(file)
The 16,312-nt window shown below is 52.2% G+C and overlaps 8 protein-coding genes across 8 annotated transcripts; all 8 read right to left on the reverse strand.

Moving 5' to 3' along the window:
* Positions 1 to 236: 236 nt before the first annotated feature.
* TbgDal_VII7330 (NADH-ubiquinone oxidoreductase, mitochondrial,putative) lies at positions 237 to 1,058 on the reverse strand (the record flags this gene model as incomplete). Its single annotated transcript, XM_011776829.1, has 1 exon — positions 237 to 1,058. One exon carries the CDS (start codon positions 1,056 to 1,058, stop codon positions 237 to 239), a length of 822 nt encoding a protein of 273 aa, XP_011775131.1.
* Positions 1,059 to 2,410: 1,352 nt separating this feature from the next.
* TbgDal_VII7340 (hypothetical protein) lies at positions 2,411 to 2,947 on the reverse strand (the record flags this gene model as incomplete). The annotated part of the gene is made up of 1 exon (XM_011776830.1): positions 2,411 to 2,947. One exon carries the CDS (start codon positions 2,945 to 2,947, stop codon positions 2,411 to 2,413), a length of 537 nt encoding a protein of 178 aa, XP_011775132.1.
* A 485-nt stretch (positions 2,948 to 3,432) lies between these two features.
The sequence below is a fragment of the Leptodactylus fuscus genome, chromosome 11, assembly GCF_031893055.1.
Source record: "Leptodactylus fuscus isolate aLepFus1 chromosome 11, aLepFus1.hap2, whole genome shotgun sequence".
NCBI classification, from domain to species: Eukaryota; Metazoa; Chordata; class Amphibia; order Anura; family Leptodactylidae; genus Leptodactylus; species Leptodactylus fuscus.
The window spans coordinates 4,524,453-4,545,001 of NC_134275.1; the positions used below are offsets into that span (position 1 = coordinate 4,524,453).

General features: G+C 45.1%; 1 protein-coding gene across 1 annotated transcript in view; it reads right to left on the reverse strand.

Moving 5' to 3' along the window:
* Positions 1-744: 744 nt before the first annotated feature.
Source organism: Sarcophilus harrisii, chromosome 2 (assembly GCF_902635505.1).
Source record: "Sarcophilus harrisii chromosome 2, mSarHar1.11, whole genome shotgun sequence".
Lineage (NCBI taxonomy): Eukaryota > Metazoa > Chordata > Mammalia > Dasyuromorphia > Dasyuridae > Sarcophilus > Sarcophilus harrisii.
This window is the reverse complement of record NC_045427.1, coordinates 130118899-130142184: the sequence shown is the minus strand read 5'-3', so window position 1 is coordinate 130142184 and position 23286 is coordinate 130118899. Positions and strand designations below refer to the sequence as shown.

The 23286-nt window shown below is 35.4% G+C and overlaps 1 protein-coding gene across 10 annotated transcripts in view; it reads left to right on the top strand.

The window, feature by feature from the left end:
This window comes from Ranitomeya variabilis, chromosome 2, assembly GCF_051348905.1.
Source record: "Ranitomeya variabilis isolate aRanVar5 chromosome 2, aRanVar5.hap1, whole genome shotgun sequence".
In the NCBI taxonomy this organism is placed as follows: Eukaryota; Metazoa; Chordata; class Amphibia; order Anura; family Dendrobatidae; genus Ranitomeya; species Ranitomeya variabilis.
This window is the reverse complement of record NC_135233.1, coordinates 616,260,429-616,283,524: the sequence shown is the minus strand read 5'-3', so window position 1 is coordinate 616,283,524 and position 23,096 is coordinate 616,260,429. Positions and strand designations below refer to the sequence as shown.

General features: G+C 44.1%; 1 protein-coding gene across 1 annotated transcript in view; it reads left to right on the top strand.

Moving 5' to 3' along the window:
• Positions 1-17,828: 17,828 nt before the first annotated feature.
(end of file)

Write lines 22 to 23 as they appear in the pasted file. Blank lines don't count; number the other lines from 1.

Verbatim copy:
Source record: "Ranitomeya variabilis isolate aRanVar5 chromosome 2, aRanVar5.hap1, whole genome shotgun sequence".
In the NCBI taxonomy this organism is placed as follows: Eukaryota; Metazoa; Chordata; class Amphibia; order Anura; family Dendrobatidae; genus Ranitomeya; species Ranitomeya variabilis.